Bimetallic nanorods are propelled without chemical fuels in megahertz (MHz) acoustic fields, and exhibit similar behaviors to single-metal rods, including autonomous axial propulsion and organization into spinning chains. Shape asymmetry determines the direction of axial movement of bimetallic rods when there is a small difference in density between the two metals. Movement toward the concave end of these rods is inconsistent with a scattering mechanism that we proposed earlier for acoustic propulsion, but is consistent with an acoustic streaming model developed more recently by Nadal and Lauga (Phys. Fluids 2014, 26, 082001). Longer rods were slower at constant power, and their speed was proportional to the square of the power density, in agreement with the acoustic streaming model. The streaming model was further supported by a correlation between the disassembly of spinning chains of rods and a sharp decrease in the axial speed of autonomously moving motors within the levitation plane of the cylindrical acoustic cell. However, with bimetallic rods containing metals of different densities, a consistent polarity of motion was observed with the lighter metal end leading. Speed comparisons between single-metal rods of different densities showed that those of lower density are propelled faster. So far, these density effects are not explained in the streaming model. The directionality of bimetallic rods in acoustic fields is intriguing and offers some new possibilities for designing motors in which shape, material, and chemical asymmetry might be combined for enhanced functionality.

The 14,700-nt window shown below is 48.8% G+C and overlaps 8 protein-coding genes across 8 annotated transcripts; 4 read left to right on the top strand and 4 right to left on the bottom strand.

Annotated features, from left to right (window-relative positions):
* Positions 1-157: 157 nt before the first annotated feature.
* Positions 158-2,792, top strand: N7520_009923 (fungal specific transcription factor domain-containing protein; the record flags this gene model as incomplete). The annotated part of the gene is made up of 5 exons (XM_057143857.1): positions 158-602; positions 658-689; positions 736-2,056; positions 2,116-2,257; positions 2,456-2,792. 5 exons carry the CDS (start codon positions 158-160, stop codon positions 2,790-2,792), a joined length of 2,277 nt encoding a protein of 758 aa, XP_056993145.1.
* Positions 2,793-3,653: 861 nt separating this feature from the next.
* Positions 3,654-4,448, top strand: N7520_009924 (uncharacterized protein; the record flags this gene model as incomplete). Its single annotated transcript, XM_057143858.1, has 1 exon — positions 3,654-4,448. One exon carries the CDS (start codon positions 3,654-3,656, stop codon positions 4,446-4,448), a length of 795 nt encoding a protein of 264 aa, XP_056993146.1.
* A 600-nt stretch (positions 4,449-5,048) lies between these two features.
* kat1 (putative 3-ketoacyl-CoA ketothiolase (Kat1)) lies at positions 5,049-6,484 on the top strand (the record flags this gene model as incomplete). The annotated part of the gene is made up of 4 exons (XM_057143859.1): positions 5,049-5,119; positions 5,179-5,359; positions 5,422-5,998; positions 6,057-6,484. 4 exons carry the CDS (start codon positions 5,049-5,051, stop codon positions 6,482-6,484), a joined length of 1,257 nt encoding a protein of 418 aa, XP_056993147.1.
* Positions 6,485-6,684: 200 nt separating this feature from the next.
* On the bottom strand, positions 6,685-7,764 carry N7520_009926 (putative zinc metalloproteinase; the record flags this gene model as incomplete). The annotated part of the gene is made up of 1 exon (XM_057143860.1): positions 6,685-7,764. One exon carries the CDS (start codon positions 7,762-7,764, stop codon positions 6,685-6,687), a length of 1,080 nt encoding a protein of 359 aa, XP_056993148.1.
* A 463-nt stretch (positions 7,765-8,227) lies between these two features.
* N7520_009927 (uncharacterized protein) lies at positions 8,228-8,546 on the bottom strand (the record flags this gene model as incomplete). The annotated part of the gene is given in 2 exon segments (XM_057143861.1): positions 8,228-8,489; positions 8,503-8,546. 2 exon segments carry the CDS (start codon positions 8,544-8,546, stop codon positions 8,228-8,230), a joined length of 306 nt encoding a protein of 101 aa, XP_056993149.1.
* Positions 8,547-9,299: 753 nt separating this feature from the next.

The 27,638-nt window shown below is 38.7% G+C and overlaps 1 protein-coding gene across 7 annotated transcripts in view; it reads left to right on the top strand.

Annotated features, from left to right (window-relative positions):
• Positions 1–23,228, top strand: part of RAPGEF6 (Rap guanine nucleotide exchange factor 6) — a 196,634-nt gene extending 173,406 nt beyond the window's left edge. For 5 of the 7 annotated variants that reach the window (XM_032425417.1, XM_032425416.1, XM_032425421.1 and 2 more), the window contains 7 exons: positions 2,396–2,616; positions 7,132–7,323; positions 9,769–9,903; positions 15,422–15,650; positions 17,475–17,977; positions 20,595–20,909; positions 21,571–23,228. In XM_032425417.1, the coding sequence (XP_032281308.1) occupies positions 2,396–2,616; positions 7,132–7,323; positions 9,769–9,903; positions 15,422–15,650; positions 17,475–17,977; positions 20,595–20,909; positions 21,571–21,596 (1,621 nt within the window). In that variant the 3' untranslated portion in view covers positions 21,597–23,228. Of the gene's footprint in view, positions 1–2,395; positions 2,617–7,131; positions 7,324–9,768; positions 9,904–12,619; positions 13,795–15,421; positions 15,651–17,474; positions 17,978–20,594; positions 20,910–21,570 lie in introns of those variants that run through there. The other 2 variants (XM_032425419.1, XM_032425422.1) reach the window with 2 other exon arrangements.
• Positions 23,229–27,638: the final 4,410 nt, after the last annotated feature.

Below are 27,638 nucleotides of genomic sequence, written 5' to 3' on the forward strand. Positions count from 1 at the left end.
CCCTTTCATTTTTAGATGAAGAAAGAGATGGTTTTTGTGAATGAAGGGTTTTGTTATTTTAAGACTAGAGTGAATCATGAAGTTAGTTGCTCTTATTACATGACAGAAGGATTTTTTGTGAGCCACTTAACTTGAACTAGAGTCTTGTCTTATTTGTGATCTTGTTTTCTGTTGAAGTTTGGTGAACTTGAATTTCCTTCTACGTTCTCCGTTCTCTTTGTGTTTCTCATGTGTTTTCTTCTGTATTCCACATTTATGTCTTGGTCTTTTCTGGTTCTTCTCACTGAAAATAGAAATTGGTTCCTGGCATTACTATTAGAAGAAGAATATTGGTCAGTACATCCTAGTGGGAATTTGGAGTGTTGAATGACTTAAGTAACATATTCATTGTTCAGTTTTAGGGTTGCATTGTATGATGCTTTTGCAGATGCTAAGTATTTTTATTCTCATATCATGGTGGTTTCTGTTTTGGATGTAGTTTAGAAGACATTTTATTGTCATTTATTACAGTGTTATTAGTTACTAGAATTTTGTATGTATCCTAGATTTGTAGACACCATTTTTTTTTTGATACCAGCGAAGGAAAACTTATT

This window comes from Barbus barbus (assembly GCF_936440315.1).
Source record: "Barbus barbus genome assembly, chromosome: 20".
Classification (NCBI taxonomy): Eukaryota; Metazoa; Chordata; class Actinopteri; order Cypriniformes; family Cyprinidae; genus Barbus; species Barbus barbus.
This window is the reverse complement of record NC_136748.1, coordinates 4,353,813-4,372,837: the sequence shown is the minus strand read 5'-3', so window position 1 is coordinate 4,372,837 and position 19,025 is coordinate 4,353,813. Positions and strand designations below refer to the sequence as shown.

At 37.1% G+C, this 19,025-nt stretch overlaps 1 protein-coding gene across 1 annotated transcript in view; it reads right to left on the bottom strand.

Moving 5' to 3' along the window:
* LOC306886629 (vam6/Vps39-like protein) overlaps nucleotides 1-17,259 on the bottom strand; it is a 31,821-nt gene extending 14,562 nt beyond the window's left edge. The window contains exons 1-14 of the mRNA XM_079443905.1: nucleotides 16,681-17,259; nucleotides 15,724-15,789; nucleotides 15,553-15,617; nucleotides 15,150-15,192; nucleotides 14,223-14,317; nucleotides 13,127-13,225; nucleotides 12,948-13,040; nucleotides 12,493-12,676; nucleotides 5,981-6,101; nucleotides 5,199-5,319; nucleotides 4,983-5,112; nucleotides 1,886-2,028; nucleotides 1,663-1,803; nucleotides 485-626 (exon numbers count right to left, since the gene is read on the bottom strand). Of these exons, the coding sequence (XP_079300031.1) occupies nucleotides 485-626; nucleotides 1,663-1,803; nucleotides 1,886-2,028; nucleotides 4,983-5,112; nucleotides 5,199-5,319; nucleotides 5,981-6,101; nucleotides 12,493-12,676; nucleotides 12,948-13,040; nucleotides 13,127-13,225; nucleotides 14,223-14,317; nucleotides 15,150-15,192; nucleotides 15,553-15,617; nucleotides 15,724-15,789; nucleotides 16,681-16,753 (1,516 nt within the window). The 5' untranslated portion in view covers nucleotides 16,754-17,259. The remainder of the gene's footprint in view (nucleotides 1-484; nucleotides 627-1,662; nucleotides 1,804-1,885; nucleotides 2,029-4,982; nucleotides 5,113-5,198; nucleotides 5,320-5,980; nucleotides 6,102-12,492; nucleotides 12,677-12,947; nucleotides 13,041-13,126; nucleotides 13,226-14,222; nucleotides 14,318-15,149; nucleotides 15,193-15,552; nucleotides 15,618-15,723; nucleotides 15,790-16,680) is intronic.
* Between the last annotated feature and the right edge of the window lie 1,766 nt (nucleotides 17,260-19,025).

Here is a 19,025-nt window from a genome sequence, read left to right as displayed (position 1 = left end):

All Science Journal Classification (ASJC) codes
- Materials Science(all)
- Physics and Astronomy(all)